trained for future responsibilities. EMR classes and programs
help them achieve a level of independence. Roughly 85 percent
of those with retardation fall into this category.
FASD - Fetal Alcohol Syndrome and
Fetal Alcohol Effect -
Conditions that result from
alcohol use by the birth mother during pregnancy. Children
born with FASD or FASD can have organic brain damage, low birth
weight, birth defects, mental retardation, and learning
impairments in varying degrees.
See our Factsheets on
Spectrum Disorder (FASD) Diagnosis and Adoption
Spectrum Disorder (FASD) Strategies and Interventions
Guardian ad Litems - People who are appointed by
judges to speak on behalf of the best interests of a child
whose case is in juvenile court. Duties include reading
court documents, visiting the child in the foster home, and
consulting with social workers, teachers, doctors and family
members before making a report to the Court about the child's
situation. For more information, see
Impulse Control Disorder -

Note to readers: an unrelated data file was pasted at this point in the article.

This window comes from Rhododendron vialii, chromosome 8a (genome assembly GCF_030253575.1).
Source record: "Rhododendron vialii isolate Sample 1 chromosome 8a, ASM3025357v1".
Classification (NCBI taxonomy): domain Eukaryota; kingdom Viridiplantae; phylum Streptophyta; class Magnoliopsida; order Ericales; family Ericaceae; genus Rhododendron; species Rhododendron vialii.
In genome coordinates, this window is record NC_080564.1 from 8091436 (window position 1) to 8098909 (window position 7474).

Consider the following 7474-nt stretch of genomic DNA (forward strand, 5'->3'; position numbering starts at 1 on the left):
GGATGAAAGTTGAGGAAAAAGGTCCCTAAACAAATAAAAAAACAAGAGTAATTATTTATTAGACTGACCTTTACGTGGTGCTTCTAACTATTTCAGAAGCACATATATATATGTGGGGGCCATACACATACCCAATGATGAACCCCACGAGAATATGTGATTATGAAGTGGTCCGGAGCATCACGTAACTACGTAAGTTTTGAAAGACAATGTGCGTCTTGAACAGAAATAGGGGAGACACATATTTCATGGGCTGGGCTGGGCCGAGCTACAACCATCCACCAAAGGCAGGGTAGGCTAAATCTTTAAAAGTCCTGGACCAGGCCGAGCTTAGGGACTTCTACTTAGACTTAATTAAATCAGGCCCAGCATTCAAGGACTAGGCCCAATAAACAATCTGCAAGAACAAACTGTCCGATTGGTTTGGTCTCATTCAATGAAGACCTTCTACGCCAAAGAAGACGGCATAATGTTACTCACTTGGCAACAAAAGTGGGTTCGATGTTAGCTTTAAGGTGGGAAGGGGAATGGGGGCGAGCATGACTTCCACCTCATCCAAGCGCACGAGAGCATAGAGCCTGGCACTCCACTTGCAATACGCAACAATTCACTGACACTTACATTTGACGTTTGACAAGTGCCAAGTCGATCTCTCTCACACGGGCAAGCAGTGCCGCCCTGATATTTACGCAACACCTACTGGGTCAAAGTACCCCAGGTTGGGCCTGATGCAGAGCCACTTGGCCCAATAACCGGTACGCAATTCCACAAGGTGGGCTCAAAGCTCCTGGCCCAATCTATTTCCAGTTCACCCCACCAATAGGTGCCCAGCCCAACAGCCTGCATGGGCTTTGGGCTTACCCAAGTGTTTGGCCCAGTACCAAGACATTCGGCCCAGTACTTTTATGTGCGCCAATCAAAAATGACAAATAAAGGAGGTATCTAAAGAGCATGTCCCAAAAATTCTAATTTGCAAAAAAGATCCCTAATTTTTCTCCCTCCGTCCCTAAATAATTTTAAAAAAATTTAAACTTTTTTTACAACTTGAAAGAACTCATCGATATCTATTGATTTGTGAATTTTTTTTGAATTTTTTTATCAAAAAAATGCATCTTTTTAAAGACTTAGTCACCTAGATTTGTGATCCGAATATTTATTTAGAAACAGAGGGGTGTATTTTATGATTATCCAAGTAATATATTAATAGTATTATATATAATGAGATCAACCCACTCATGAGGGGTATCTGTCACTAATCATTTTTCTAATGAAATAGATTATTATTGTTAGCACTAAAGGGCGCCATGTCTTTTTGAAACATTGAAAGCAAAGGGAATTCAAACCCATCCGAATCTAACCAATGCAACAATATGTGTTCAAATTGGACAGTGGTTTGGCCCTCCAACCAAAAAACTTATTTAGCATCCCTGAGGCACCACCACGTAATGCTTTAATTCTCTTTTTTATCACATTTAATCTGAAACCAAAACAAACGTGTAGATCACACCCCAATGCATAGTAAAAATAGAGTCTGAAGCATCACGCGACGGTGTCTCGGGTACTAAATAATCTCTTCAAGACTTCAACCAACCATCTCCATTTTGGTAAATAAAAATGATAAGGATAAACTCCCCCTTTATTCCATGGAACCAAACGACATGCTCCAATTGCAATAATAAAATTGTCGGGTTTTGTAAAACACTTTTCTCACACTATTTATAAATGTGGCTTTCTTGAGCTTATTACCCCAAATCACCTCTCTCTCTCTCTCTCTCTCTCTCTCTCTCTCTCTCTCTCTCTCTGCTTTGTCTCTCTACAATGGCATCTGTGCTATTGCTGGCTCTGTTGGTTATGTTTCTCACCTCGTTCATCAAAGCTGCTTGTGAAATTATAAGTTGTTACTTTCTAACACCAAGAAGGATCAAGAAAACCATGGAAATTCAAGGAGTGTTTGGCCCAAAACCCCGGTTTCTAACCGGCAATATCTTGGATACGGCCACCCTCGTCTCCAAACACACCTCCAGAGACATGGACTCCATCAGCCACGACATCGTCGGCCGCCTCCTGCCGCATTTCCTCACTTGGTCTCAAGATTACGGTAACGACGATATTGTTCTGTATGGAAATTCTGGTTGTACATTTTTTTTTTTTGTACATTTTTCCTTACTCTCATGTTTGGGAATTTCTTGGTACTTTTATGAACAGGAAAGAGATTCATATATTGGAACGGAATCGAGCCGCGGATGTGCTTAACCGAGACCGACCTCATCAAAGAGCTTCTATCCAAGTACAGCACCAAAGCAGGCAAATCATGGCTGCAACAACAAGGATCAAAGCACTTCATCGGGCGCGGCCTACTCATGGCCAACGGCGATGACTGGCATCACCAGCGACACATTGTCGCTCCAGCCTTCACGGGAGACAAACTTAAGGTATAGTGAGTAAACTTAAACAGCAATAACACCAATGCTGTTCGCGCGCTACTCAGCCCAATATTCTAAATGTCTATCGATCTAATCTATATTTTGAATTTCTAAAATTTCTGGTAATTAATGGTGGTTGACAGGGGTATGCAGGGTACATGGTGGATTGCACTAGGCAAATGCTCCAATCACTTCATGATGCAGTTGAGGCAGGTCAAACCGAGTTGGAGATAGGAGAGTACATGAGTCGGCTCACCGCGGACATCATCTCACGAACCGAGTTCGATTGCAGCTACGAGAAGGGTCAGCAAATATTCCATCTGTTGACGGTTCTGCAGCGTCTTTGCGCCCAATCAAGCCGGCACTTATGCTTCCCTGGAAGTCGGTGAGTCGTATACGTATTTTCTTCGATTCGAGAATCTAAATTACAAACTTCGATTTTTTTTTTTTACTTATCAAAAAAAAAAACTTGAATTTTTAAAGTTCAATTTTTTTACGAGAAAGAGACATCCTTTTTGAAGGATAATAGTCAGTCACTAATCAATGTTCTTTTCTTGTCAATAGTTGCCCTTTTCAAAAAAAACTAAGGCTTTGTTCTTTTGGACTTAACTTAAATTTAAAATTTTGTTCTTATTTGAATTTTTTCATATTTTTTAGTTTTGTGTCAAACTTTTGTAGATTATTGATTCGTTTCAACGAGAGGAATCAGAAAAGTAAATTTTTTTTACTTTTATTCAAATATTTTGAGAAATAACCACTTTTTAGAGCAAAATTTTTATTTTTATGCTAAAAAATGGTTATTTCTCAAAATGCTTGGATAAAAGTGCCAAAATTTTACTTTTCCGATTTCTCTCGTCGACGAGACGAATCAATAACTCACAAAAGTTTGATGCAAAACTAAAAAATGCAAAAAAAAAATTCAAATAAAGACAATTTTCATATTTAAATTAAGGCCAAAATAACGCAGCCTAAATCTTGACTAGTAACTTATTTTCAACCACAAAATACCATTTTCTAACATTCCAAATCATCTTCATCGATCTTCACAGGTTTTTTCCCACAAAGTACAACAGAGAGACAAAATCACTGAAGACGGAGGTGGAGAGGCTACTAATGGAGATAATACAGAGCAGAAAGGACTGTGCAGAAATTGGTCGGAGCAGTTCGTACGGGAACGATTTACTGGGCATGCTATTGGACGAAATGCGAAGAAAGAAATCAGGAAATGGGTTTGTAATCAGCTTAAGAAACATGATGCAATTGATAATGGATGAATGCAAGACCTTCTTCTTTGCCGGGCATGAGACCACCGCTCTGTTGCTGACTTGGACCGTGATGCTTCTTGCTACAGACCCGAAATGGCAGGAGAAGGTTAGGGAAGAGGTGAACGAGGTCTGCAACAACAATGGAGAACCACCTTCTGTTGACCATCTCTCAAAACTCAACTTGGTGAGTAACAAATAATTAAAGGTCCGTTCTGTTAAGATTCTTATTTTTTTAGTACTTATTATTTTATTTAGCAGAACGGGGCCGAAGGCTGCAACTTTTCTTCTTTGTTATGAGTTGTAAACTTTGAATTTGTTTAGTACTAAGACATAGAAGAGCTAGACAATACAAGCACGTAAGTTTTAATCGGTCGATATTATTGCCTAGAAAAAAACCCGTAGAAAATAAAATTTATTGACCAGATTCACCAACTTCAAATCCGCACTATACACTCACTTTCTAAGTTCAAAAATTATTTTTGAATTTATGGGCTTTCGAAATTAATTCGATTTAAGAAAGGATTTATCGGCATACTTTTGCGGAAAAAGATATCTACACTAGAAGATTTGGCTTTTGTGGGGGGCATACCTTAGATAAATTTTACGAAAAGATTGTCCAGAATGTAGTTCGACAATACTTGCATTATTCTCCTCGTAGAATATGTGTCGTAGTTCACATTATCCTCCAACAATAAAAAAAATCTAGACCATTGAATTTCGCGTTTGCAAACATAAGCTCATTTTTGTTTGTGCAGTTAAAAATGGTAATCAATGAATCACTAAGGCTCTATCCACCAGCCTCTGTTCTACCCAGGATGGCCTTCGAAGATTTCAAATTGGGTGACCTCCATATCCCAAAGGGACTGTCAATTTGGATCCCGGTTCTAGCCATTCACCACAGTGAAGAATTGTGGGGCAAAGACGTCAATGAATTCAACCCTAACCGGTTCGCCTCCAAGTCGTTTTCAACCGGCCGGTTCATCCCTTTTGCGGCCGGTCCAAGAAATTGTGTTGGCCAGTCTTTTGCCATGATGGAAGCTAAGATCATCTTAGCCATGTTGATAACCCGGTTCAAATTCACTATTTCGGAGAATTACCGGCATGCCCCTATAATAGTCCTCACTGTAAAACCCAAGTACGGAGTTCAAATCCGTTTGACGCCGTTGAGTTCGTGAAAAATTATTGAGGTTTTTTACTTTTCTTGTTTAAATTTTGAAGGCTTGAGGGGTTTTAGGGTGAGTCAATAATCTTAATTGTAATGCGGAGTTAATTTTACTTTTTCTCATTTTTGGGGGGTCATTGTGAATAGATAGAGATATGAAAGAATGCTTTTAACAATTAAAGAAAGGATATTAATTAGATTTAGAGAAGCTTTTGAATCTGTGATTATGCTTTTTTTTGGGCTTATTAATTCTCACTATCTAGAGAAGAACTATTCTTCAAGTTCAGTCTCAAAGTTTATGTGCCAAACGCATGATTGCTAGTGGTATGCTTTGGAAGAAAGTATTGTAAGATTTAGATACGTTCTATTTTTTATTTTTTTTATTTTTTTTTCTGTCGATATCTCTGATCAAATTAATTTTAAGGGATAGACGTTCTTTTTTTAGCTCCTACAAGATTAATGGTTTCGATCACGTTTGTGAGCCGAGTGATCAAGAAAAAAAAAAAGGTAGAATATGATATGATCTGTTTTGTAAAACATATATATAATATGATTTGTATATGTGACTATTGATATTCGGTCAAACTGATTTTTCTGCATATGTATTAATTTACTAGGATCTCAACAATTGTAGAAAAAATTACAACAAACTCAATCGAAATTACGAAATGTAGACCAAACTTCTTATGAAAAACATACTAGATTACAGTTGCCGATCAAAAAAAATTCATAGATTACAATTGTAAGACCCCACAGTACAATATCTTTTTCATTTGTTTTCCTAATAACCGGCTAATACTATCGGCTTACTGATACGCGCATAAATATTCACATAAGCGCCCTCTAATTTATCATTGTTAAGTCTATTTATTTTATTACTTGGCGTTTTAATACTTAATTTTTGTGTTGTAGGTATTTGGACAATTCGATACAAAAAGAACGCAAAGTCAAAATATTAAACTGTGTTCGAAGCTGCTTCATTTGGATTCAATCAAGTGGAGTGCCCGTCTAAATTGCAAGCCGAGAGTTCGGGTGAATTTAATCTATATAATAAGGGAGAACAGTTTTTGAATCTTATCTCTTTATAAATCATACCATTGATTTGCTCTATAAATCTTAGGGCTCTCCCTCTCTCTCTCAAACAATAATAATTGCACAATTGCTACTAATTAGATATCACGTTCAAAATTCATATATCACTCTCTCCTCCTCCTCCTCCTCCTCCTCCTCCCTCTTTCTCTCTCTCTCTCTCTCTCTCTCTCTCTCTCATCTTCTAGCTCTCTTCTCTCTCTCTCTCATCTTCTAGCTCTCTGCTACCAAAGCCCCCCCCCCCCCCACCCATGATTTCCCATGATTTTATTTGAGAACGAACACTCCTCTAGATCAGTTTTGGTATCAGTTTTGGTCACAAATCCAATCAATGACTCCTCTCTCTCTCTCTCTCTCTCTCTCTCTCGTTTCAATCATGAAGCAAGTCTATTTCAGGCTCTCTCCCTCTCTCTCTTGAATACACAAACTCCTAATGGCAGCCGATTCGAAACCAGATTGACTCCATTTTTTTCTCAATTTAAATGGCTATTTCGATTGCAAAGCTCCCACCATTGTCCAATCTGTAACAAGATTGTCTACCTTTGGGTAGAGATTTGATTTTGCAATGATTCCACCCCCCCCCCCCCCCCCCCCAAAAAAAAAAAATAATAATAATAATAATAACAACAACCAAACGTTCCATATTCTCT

mental disorder characterized by an individual's recurrent
failure to resist impulsive behaviors that may be harmful to
themselves or others.
Indian Child Welfare Act (ICWA)
- A 1978 federal law that protects the rights of Native
American children, families, and tribes. ICWA states that when
placing a Native American child for adoption, preference
should be given to extended family, tribal members, a Native
American foster or adoptive family, or a Native American
institution. The tribe has the right to make decisions
regarding the Native American child's placement, and
non-Native American families are considered for placement as a
last resort. ICWA adoption provisions do not, however, apply
to every Native American child in foster care - especially in
cases where the children's Native American birth parents are
not registered tribe members, or the tribes have given up
their claim on the children.
Individual Education Plan (IEP) - A plan drawn up by a